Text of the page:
Sunday, July 5, 2020

New study suggests hydroxychloroquine effective in treating COVID-19

The antimalarial drug hydroxychloroquine. /VCG

The antimalarial drug hydroxychloroquine, which was touted by U.S. President Donald Trump, was found effective in treating COVID-19 patients by a new study after many others said no.
The study, led by a research team from Henry Ford Health System in southeast Michigan, U.S., was published in the International Journal of Infectious Diseases on July 1.
They looked at 2,541 hospitalized COVID-19 patients between March 10 and May 2 and found that those who took hydroxychloroquine had a "significantly" lower mortality rate.
Patients involved were generally over 18 years old, with a median age of 64. Of those who were treated with hydroxychloroquine alone, 13 percent died, compared with 26.4 percent of those not treated with the drug.
The study also evaluated the role of azithromycin in the treatment of in-patients with COVID-19.
"Overall crude mortality rates were 18.1 percent in the entire cohort, 13.5 percent in the hydroxychloroquine alone group, 20.1 percent among those receiving hydroxychloroquine + azithromycin, 22.4 percent among the azithromycin alone group, and 26.4 percent for neither drug," said the report.
"Our analysis shows that using hydroxychloroquine helped saves lives," said neurosurgeon Steven Kalkanis, CEO of Henry Ford Medical Group in an article from the Detroit-based health system. "The data here is clear that there was benefit to using the drug as a treatment for sick, hospitalized patients."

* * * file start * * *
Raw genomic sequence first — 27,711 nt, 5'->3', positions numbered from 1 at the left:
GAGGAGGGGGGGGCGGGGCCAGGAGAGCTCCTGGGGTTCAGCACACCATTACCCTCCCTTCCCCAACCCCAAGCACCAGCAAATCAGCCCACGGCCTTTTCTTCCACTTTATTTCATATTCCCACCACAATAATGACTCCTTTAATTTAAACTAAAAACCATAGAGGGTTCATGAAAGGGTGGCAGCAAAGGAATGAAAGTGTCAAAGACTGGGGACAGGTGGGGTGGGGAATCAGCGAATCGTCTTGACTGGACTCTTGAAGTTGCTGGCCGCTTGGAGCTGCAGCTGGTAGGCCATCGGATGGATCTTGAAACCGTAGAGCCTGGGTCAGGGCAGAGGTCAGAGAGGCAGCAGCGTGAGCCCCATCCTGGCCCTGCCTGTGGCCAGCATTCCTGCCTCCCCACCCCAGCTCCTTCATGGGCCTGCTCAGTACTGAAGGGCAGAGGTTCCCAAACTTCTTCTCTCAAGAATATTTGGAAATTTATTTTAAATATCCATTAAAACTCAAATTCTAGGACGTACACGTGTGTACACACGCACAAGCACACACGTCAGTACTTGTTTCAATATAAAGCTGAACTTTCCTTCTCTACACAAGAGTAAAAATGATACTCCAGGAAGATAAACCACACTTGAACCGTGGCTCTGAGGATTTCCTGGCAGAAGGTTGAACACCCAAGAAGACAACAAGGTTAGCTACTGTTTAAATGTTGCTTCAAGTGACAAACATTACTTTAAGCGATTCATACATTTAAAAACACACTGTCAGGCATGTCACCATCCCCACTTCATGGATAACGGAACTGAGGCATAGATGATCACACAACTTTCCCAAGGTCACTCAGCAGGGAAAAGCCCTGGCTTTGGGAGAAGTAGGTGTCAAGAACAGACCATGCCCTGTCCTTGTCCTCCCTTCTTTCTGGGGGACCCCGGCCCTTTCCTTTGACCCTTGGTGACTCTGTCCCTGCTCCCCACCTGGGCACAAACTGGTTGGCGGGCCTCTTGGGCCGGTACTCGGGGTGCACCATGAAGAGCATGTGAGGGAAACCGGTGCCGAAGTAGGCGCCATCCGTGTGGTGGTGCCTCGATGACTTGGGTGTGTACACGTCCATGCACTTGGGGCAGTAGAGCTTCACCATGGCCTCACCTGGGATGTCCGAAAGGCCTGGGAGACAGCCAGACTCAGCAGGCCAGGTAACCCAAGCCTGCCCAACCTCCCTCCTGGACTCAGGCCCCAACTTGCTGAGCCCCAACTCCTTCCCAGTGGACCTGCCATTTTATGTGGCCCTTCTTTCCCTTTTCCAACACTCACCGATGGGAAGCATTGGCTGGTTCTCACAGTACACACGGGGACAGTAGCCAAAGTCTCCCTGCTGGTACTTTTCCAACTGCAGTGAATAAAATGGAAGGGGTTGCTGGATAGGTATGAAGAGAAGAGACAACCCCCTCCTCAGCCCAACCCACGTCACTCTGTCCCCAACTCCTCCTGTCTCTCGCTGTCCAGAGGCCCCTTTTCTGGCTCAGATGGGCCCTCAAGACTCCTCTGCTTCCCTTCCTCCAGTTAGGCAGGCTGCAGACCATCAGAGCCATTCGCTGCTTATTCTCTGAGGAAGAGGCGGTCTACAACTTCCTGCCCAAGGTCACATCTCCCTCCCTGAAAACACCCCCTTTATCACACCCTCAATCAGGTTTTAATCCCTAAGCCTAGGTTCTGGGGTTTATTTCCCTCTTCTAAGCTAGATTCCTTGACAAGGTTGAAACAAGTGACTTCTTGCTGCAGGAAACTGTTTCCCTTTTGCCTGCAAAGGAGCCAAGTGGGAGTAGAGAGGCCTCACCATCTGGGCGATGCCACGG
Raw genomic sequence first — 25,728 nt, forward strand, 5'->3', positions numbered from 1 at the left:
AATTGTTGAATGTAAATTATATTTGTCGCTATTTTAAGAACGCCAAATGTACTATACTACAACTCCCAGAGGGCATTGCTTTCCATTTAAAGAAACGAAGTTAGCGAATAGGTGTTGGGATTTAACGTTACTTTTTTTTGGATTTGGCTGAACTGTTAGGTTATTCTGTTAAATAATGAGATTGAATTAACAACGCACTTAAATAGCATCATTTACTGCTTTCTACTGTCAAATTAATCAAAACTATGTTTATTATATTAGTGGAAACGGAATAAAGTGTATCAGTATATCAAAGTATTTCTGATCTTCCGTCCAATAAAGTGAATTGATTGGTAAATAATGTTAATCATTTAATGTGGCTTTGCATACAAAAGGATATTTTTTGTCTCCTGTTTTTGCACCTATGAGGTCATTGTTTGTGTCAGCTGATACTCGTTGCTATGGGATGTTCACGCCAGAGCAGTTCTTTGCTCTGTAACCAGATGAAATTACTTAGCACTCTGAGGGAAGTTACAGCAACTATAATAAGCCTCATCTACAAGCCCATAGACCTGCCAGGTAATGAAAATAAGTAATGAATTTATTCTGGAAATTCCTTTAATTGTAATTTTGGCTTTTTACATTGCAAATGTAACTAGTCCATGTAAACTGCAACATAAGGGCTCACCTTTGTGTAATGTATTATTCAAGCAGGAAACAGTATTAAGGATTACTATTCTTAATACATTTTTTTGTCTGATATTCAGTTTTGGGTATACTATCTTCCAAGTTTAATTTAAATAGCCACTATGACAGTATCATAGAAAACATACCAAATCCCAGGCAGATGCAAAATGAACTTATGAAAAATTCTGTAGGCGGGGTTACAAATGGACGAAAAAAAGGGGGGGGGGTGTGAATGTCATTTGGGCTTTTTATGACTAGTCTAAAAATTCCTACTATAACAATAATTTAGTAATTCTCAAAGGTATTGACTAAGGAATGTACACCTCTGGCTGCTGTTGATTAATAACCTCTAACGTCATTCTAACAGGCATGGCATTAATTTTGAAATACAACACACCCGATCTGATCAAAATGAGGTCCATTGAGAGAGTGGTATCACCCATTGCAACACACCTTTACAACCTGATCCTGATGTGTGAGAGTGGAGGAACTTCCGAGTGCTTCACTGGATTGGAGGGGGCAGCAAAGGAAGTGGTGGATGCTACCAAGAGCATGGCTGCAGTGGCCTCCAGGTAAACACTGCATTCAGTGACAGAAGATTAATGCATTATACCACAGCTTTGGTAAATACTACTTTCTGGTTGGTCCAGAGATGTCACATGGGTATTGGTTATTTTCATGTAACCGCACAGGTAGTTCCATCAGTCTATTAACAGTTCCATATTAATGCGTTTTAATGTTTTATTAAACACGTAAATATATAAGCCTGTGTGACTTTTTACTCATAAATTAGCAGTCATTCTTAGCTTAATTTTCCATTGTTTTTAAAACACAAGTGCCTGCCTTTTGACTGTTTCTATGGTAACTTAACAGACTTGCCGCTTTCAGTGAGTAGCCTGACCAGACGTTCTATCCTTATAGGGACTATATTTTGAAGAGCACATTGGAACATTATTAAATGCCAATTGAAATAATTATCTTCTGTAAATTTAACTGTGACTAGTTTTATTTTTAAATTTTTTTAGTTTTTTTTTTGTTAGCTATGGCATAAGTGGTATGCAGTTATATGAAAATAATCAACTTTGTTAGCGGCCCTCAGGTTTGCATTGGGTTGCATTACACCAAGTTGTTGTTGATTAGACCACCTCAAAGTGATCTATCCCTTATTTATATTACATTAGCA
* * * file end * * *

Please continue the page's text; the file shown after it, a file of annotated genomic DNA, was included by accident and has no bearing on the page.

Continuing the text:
Dr Marcus Zervos, division head of Infectious Disease for Henry Ford Health System, said the finding have been "highly analyzed and peer-reviewed," and attributed their different findings of the drug from other studies to "early treatment," "a combination of interventions in supportive care of patients," and different dosing.
"Considered in the context of current studies on the use of hydroxychloroquine for COVID-19, our results suggest that the drug may have an important role to play in reducing COVID-19 mortality," Zervos said.
In spite of the positive findings, Zervos cautioned that the study results should not be applied to patients treated outside of hospital settings, and further confirmation in prospective, randomized controlled trials is required.

No comments: